« on: September 06, 2013, 03:11:56 AM »
Authors and directors have certain "moral rights" in addition to the economic rights provided under the  Act.  These rights include:

# The right to be identified as the author of a work (the right of attribution);
# The right to object to derogatory treatment of the work (the right of integrity); and
# The right not to have a work falsely attributed to them.
Moral rights cannot be assigned to another person except upon the death of the author.

Copyright laws in India / What rights do copyright owners get?
« on: September 06, 2013, 03:09:45 AM »
Copyright owners have exclusive rights in relation to their work to:

# Right to copy - reproduce, scan, record, download and store
# Right to issue copies to the public – publish or distribute
# Right to perform, play or show the work in public
# Right to communicate their work to the public including radio and television broadcasts and internet webcasts
# Right to adapt including translating the work from one language to another

Copyright laws in India / What does copyright protect?
« on: September 06, 2013, 03:07:38 AM »
To qualify, the work has to be original and fall into one or more of the following categories:

# literary works including text like emails, training manuals, novels and song lyrics; tables and compilations including multimedia works, and computer programs
#dramatic works including dance, mime and film scenarios or scripts
#musical works including the score and sheet music
#artistic works including paintings, drawings, diagrams, maps, models, photographs and sculptures
#sound recordings separate to the actual music or story
#films for any genre or format, separate from the underlying script, music or broadcast
#communication works including radio and television broadcasts and internet webcasts
#typographical arrangements of published editions covering the layout of the edition derived from a complete or partial literary, dramatic or musical work.

A registered Mark is not sufficient to guarantee complete legal protection.

a mark such as "AMUL" is non descriptive and has grown over time with popular product and success of the business such a mark is strongest and has complete legal protection.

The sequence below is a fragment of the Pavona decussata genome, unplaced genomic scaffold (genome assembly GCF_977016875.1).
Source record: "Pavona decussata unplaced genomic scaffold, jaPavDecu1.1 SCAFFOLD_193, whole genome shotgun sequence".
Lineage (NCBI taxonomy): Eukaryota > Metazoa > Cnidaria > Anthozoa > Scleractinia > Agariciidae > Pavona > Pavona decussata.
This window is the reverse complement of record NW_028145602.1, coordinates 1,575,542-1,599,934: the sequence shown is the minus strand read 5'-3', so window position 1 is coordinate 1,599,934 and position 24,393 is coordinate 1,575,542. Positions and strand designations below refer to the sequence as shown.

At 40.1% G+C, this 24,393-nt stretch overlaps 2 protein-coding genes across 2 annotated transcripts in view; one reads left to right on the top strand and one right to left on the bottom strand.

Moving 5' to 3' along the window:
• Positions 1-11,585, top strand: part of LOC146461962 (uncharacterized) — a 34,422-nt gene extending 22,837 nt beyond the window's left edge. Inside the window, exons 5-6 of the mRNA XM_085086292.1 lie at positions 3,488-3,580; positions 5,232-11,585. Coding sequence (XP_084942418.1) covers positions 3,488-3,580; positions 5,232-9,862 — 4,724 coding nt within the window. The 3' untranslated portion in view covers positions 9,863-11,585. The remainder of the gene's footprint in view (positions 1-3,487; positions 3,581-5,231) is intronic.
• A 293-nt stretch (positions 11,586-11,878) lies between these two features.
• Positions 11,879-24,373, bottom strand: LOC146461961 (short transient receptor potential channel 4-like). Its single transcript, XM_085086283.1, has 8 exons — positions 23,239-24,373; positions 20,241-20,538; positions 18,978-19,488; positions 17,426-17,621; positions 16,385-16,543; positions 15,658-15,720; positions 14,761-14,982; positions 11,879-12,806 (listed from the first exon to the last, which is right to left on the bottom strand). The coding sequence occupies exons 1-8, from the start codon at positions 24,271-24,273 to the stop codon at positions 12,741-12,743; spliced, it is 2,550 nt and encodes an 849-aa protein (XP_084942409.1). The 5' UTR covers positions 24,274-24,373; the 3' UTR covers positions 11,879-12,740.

where as a mark such as "Free Travel India" is highly descriptive and is part of the English dictionary, hence even if it is Trademarked registered, its value in the court decision will be questionable. such marks are best avoided as they can never attain distinctiveness because every person in the world has a right over them as well. They cannot be monopolized

Indian Trademark office is a corrupt office as par the recent reports on news papers of officials getting arrested and 44k files missing.

so use you common sense before selecting your Trademark make sure your mark has distinctiveness and is a coined mark or word

Trademark laws / Trademarks that cannot be registered
« on: September 05, 2013, 04:16:40 AM »
The kinds of marks that the Trademarks Act does not permit you to register include the following:

# names and surnames;
# clearly descriptive marks;
# deceptively misdescriptive marks;
# words that denote a geographical location commonly known to be the place of origin of # such goods or services;
# words or designs that are considered confusing with a previously registered trade-mark or # pending trade-mark; and
# words or designs that nearly resemble a prohibited mark.

Trademark laws / steps to obtain a trademark registration in India
« on: September 05, 2013, 04:00:05 AM »
Trade-mark registration usually involves:

# filing of your application
# examination of your application
# publishing of your application in the Trademarks Journal
# a waiting period to allow for oppositions, if any, to your application
# allowance of your application (if there is no opposition or if any opposition raised is decided in your favour) and
# registration of your trademark.

Trademark laws / why register a Trademark
« on: September 05, 2013, 03:57:27 AM »
That is because it Protect your trade mark

A trade-mark registration provides prima facie evidence of ownership. In a dispute, the registered owner does not have to prove ownership; the onus is on the challenger.

Trademark laws / what is the purpose of a Trademark
« on: September 05, 2013, 03:56:15 AM »
Gives You an  identity in the marketplace

Original, distinct, unique. It's all about standing out.

Your trade mark helps your customers distinguish your products and services from others in the marketplace.